His Lordship observed that the tax department of the local body is 'industry''. He further says:
The scheme of the Corporation Act is that taxes and fees are collected in order to enable the municipality to discharge its statutory functions. If the functions so discharged are wholly or predominantly covered by the definition of 'industry', it would be illogical to exclude the tax department from the definition. While in the case of private individuals or firms services are paid in cash or otherwise, in the case of public institutions, as the services are rendered to the public, the taxes collected from them constitute a fund for performing those services. As most of the services rendered by the municipality come under the definition of ' industry', we should hold that the employees of the tax department are also entitled to the benefits under the Act.
The learned Judge said that the health department of the municipality too is an 'industry'. The Court said:
This department looks after scavenging, sanitation, control of epidemics, control of food adulteration and running of public dispensaries. Private institutions can also render these services. It is said that the control of food adulteration and the control of epidemics cannot be done by private individuals and institutions. We do not see why. There can be private medical units to help in the control of epidemics for remuneration. Individuals may get the food articles purchased by them examined by the medical unit and take necessary action against guilty merchants. So too, they can take advantage of such a unit to prevent epidemics by having necessary inoculations and advice. This department also satisfies the other tests laid down by us, and is an industry within the meaning of the definition of 'industry' in the Act.
His Lordship observed that even the General Administration Department is 'industry', His Lordship gave reason:
Every big company with different sections will have a general administration department. If the various departments collated with the department are industries, this department would also be a part of the industry. Indeed the efficient rendering of all the services would depend upon the proper working of this department, for, otherwise there would be confusion and chaos. The State Industrial Court in this case has held that all except five of the departments of the Corporation come under the definition of ' industry' and if so, it follows that this department, dealing predominantly with industrial departments, is also an industry. Hence the employees of this department are also entitled to the benefits of this Act.
12. It would be interesting to note that the majority decision in Bangalore Water Supply & Sewerage Board v. A. Rajappa and Ors. 1978-I L.L.J. 349 accepts in full the principle enunicated by Justice Isaac in Federal States School Teachers' Association of Australia V. State of Victoria  41 C.L.R. 569. What Justice Isaacs said there is as follows:
The theory was that society is industrially organised for the production and distribution of wealth in the sense of tangible, ponderable, corpuscular wealth, and therefore an ' industrial dispute ' cannot possibly occur except where there is furnished to the public--the consumers--by the combined efforts of employers and employed, wealth of that nature. Consequently, say the employers, 'education' not being ' wealth' in that sense, there never can be an 'industrial dispute' between employers and employees engaged in the avocation of education, regardless of the wealth derived by the employers from the joint co-operation.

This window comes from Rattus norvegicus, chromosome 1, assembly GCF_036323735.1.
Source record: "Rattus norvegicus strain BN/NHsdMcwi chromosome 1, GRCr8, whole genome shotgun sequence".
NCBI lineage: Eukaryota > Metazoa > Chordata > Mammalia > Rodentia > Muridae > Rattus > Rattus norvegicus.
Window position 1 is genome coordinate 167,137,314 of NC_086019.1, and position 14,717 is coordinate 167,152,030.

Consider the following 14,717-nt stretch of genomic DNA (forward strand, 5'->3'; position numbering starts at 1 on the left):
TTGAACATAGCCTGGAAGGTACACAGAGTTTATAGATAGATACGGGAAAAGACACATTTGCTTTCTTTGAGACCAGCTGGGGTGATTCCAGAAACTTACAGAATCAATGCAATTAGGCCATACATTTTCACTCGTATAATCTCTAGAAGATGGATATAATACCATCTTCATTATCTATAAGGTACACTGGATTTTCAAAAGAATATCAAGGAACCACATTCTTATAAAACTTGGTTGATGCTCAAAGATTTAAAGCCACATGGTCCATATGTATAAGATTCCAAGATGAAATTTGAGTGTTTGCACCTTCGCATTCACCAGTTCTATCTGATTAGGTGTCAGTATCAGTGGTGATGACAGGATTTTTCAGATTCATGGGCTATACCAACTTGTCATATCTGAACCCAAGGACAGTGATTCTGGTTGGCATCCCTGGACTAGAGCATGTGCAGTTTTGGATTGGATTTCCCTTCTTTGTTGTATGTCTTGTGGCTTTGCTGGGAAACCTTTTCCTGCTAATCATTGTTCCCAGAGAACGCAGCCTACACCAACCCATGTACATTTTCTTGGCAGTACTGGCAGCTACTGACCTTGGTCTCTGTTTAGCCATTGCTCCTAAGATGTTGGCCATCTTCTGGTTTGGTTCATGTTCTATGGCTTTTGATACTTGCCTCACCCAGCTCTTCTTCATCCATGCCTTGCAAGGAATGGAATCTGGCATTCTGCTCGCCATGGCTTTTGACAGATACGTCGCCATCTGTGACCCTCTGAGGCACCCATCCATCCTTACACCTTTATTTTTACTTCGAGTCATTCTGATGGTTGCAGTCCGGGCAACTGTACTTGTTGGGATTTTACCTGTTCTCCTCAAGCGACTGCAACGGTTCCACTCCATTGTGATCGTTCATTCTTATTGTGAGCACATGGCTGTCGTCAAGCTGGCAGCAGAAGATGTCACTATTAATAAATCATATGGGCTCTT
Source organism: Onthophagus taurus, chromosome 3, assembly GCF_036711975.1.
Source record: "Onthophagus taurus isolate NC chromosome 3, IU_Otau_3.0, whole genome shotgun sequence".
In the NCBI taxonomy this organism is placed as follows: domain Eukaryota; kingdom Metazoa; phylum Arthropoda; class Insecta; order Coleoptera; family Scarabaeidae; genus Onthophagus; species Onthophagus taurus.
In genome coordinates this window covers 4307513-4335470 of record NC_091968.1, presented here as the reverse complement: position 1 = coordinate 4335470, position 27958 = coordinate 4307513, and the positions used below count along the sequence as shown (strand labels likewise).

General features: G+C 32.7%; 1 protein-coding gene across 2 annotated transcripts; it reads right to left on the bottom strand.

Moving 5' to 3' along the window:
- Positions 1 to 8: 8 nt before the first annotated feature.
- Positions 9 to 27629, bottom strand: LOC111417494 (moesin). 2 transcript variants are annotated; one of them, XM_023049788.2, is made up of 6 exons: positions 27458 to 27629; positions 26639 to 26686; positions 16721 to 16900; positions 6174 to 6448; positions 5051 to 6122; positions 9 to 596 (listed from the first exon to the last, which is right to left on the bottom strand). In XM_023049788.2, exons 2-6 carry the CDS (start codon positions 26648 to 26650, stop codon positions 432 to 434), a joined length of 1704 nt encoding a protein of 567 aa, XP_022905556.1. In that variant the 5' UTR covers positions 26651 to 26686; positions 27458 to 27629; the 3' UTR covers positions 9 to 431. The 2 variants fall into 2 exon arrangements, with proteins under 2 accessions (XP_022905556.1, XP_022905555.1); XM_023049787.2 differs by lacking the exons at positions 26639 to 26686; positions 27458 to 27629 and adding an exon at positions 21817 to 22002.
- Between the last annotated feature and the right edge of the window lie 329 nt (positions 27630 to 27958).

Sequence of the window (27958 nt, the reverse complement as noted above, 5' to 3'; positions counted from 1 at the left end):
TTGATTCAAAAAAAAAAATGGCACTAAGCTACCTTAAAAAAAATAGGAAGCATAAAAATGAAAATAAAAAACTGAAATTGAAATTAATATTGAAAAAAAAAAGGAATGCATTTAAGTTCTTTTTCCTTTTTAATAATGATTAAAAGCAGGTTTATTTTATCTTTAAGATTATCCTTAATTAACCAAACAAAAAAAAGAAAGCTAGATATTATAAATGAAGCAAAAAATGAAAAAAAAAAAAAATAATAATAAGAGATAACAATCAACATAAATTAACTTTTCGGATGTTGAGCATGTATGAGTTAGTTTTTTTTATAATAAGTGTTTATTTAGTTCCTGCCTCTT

The contention sounds like an echo from the dark ages of industry and political economy. It not merely ignores the constant currents of life around us, which is the real danger in deciding questions of this nature, but it also forgets the memorable industrial organization of the nations, not for the production or distribution of material wealth, but for services, national service as the service of organized industry must always be Examination of this contention will not only completely dissipate it, but will also serve to throw material light on the question in hand generally. The contention is radically unsound for two great reasons. It erroneously conceives the object of national industrial organization and thereby unduly limits the meaning of the terms 'production ' and ' wealth' when used in that connection. But it further neglects the fundamental character of ' industrial disputes ' as a distinct and insistent phenomenon of modern society. Such disputes are not simply a claim to share the material wealth jointly produced and capable of registration in statistics. At heart they are a struggle, constantly becoming more intense on the part of the employed group engaged in co-operation with the employing group in rendering services to the community essential for a higher general human welfare, to share in that welfare in a greater degree.... That contention, if acceded to, would be revolutionary.... How could it reasonably be said that a comic song or a jazz performance, or the representation of a comedy, or a ride in a tramcar or motor-bus, piloting a ship, lighting a lamp or showing a moving picture is more ' material' as wealth than instruction, either cultural or vocational Indeed, to take one instance, a workman who travels in a tramcar a mile from his home to his factory is no more efficient for his daily task than if he walked ten yards, whereas his technical training has a direct effect in increasing output. If music or acting or personal transportation is admitted to be' industrial ' because each is productive of wealth to the employer as his business undertaking, then an educational establishment stands on the same footing. But if education is excluded for the reason advanced how are we to admit barbers, hair-dressers, taxi-car drivers, furniture removers, and other occupations that readily suggest themselves? And yet the doctrine would admit manufactures of intoxicants and producers of degrading literature and pictures, because these are considered to be 'wealth'. The doctrine would concede, for instance, that establishments for the training of performing dogs, or of monkeys simultating human behaviour, would be ' industrial', because one would have increased material wealth, that is, a more valuable dog or monkey, in the sense that one could exchange it for more money. If parrots are taught to say ' Pretty Polly' and to dance on their perch, that is, by concession, industrial, because it is the production of wealth. But if Australian youths are trained to read and write their language correctly and in other necessary elements of culture and vocation making them were efficient citizens, fitting them with more or less directness to take their place in the general industrial ranks of the nation and to render the services required by the community. That training is said not to be wealth and the work done by teachers employed is said not to be industrial.